Full disclosure, when I walked into the theater to see “Interstellar,” I fully expected to hate it. To my surprise, I walked out after the film having thoroughly enjoyed myself. Despite the fears of a generic “the earth is dead and we need to save humanity” movie that the trailer instilled in me, it was instead a unique take on humanity looking to the stars to save themselves.
Capping in at roughly three hours, “Interstellar” is directed by Christopher Nolan and stars actors Matthew McConaughey and Anne Hathaway. “Interstellar” takes place in a close but drastically changed future where a mysterious pathogen called the “Blight” has killed almost all crops except corn, resulting in a dramatic population decrease, and scientists fearing that corn will be next. Cooper (Matthew McConaughey) a former NASA test pilot, is recruited for a final Hail Mary attempt at saving the human race and has to leave behind his son and young daughter. He is joined by biologist Amelia Brand (Anne Hathaway), as well as physicist Romilly (David Gyasi) and geographer Doyle (Wes Bentley). Many years before, scientists were sent through a wormhole that mysteriously formed near Saturn to find habitable worlds. Dubbed the Lazarus Missions, intended to “resurrect” humanity, Cooper and his crewmates now follow in their footsteps. Their mission is to investigate the planets that appear to be able to sustain life, and find a new home for humanity.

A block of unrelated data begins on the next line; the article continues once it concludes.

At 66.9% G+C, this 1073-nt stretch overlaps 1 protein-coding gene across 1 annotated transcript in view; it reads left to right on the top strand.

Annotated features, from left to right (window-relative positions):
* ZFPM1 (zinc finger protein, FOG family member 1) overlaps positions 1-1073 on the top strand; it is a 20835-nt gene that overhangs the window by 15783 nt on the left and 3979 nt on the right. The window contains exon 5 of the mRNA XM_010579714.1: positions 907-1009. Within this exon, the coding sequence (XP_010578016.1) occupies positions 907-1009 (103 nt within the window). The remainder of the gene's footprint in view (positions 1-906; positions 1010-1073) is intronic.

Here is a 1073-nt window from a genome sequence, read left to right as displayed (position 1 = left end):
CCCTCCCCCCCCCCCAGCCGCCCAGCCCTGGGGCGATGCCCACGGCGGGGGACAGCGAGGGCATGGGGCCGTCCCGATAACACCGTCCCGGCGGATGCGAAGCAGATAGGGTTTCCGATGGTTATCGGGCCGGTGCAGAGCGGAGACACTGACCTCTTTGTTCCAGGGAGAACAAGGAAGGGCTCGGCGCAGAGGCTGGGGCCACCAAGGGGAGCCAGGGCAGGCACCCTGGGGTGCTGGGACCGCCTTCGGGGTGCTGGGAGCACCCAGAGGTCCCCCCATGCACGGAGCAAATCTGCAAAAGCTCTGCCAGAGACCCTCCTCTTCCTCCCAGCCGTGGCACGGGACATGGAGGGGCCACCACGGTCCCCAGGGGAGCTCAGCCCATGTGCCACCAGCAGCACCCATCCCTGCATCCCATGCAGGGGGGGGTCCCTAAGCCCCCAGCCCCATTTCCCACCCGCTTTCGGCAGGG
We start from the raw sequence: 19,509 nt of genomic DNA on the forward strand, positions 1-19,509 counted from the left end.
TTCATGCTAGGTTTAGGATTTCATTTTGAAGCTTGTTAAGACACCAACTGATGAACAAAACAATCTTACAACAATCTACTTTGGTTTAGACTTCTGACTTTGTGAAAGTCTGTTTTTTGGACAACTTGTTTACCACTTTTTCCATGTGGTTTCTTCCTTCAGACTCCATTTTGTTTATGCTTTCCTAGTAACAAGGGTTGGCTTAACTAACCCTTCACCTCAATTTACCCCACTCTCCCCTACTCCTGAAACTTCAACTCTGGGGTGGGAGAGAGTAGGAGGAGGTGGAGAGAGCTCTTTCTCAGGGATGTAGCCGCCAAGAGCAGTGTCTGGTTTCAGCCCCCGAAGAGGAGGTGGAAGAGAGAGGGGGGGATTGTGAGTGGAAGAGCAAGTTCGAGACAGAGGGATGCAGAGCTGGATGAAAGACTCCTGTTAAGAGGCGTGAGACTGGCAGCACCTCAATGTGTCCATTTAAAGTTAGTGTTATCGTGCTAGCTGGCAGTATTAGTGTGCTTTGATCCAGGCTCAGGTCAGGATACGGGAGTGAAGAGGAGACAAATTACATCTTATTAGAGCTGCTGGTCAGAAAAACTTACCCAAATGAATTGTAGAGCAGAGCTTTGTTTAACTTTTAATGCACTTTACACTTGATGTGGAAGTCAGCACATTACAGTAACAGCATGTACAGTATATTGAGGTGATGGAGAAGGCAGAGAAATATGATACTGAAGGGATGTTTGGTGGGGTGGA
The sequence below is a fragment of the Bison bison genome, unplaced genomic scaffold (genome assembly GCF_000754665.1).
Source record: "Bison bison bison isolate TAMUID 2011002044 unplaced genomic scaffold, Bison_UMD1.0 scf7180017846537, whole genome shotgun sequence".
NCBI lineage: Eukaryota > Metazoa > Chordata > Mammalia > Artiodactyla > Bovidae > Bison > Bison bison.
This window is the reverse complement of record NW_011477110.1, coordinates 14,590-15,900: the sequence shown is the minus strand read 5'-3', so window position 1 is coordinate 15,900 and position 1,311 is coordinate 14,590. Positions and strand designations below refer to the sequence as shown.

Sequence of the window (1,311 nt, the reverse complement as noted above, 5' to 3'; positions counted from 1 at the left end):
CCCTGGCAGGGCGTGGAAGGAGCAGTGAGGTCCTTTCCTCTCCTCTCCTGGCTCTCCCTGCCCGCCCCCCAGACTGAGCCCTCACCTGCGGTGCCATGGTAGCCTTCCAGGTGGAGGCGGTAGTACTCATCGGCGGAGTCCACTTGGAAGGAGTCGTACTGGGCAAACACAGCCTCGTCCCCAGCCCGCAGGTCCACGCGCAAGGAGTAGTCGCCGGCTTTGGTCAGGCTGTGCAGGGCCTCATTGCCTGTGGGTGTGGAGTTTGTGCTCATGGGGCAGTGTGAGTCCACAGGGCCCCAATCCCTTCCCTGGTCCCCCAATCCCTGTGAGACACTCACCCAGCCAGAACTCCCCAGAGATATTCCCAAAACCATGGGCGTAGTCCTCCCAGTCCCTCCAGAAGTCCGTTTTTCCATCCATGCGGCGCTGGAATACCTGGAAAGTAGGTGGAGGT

One of the things that I loved about the movie was how visceral it felt. Everything felt if not necessarily realistic at least plausible. A common thread in recent sci-fi movies tends to be hi-tech gadgets that handwave scientific impossibilities (see every single movie where they go faster than light) and while they definitely have their place, it’s nice to also have movies that explore the problems those movies gloss over. In “Interstellar,” there are frequent dust storms from erosion caused by the lack of crops. There are hibernation units on the ship because they can’t travel faster than light and so space travel takes a long time. Those details, and others, help add a veneer of realism to the entire movie.
Another thing I loved was the variety of planets they showed. They were looking for a new world, a planet with breathable atmosphere and basic resources, but not necessarily preexisting life which gave the filmmakers a lot more leeway besides “earth but with more moons and more purple.”
The robots managed to be charming and provide comic relief without relying on miscommunication gags or other forced humor and they were very well utilized in the movie. Their design was also interesting and at the same time was very utilitarian. which fit in with their use as exploratory instruments.
The science in the movie was also thought out. While I wouldn’t be able to tell if it wasn’t accurate, all of the science sounded plausible enough for me to buy it, which when it comes to movies, is what really counts.
Pretty much the only thing that I disliked about the movie was the ending. The first three quarters were fantastic but unfortunately the last quarter went too far for me to suspend my disbelief. All in all, I would happily see Interstellar again, and I think that it is a worthwhile use of three hours.